Side Panel: This is an area that can be opened and closed on the side of your pages, which contains WordPress widgets. Think of it as an additional widget area that normally wouldn’t fit in a standard page, in which you can show categories of information. In the Customizer area, you can set the background and text colors, as well as the padding and spacing of the content blocks. You can design your own custom side panel layouts in a page builder, save it in the My Library section of the theme, and bring it up in the “Select Template” area of the Side Panel Customizer controls.
Sticky Header/Footer: These are 2 separate add-ons, but they work similarly so I’ll group them together. When either of them are activated, the site’s header and/or footer areas will stay on the screen while the visitor scrolls up or down.
Footer Callout: This is an additional banner that appears directly over the footer. In the Customizer, you can write out any text or call-to-action, and add a button with a hyperlink. The button can be designed in the Customizer, and can lead to any page where you want your visitor to take action, like the “Contact Us” page, product page, etc. Like with the Side Panel, you can design a custom Callout in your page builder plugin, save it in “My Library,” and bring it up in the Customizer.
Portfolio: This add-on is very involved. It creates a content category called “Portfolio,” which you can access in the Dashboard. You add individual portfolio items you’ve created, like artwork, photographs, or websites, and then display them in a gallery with links so each item can be examined separately. In the Customizer, you assign the Portfolio to one of your site’s pages.
This add-on has a sub-menu in the Customizer with items that let you set the appearance of the portfolio gallery and items. You choose how they appear on mobile devices, whether to set a color overlay/tint to the featured images of your items, and the colors and fonts of the supporting text. You can add tags and meta data to each item, then enable the items to be searchable within your site through the Query feature.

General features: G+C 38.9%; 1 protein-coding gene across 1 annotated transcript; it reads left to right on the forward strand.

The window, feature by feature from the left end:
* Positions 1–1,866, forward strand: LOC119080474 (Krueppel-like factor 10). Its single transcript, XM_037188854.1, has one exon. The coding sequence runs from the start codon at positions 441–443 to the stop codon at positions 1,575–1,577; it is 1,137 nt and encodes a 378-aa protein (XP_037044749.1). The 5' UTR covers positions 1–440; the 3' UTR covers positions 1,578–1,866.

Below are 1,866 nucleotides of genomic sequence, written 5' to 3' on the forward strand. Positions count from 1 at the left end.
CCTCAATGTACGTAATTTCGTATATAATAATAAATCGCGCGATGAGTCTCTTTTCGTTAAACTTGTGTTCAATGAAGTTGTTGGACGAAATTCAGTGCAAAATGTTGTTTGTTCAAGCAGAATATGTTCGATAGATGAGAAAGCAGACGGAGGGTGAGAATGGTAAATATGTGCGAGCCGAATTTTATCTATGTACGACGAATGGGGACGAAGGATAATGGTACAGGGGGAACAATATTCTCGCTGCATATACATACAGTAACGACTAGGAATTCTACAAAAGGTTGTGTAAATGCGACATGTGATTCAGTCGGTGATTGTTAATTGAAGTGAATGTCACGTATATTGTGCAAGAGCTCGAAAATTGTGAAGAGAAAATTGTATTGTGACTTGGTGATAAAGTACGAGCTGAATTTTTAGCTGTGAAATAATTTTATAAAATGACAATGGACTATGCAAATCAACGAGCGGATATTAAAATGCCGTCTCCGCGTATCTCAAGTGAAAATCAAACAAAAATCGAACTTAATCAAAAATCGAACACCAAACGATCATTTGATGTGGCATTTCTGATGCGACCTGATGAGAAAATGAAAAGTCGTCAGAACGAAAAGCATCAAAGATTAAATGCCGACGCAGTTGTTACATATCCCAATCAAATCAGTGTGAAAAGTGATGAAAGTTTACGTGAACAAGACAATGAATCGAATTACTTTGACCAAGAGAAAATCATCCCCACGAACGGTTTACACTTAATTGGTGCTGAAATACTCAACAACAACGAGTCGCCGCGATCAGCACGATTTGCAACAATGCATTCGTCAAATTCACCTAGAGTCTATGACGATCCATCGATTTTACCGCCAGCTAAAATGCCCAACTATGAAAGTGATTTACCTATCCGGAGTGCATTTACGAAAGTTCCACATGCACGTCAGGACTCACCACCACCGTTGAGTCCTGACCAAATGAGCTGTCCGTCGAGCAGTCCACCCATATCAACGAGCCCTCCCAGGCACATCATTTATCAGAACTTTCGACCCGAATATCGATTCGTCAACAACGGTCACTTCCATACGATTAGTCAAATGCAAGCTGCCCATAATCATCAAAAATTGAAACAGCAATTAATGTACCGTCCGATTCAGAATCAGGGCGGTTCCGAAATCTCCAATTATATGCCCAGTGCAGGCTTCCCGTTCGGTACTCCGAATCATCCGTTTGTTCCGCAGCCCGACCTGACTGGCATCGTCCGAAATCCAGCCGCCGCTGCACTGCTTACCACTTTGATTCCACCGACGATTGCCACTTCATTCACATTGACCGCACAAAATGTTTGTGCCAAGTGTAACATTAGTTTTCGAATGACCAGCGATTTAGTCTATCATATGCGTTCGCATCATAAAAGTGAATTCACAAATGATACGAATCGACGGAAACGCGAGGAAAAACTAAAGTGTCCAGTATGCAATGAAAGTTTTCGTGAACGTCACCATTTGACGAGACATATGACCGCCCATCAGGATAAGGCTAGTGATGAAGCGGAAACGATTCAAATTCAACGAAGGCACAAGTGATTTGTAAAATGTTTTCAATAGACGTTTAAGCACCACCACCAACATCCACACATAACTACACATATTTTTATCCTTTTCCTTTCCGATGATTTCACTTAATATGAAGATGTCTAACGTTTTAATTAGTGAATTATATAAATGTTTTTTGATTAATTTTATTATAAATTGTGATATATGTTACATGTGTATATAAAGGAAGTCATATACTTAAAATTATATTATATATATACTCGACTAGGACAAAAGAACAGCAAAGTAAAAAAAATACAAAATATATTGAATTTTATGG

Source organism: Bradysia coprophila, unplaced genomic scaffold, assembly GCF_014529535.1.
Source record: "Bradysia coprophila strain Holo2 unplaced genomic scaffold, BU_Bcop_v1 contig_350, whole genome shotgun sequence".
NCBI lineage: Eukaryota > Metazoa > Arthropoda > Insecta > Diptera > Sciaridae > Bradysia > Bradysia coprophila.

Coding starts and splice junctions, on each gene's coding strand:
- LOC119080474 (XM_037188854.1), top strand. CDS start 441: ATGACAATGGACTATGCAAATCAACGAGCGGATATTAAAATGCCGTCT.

Woo Popup: The Woo Popup is a quick popup that appears whenever a visitor adds an item to the cart of your WooCommerce powered online store. Again, you can design a popup with your page builder and include it in “My Library,” or set its appearance in the Customizer. This lets a customer know how many items they’ve selected, and can thank them for their choice before they check out.
White Label: This is useful mainly to contract freelancers or agencies who make websites for clients. It hides all the OceanWP branding from the WordPress Dashboard, and replaces it with the contractor’s own business name and information. I’m not sure I would use it myself, because I like to talk to clients about what I use and why. However, it could be helpful if you’re building a site that many members of a business would log into and use, and you don’t want to clutter up the dashboard for them.
You can download OceanWP and purchase the Core Extensions by following the link below. It’s one of the fastest-growing themes available in the WordPress ecosystem. However, I’ve heard very little talk about it compared to other popular alternatives. I’ve wanted to examine it more ever since my article about the best themes and builders for multiple websites, and give it its due. This is a creative professional’s theme, with endless applications because of its blank canvas nature. If you’re a business owner wanting a DIY site, or a professional designer making sites for clients, you’ll be well served either way.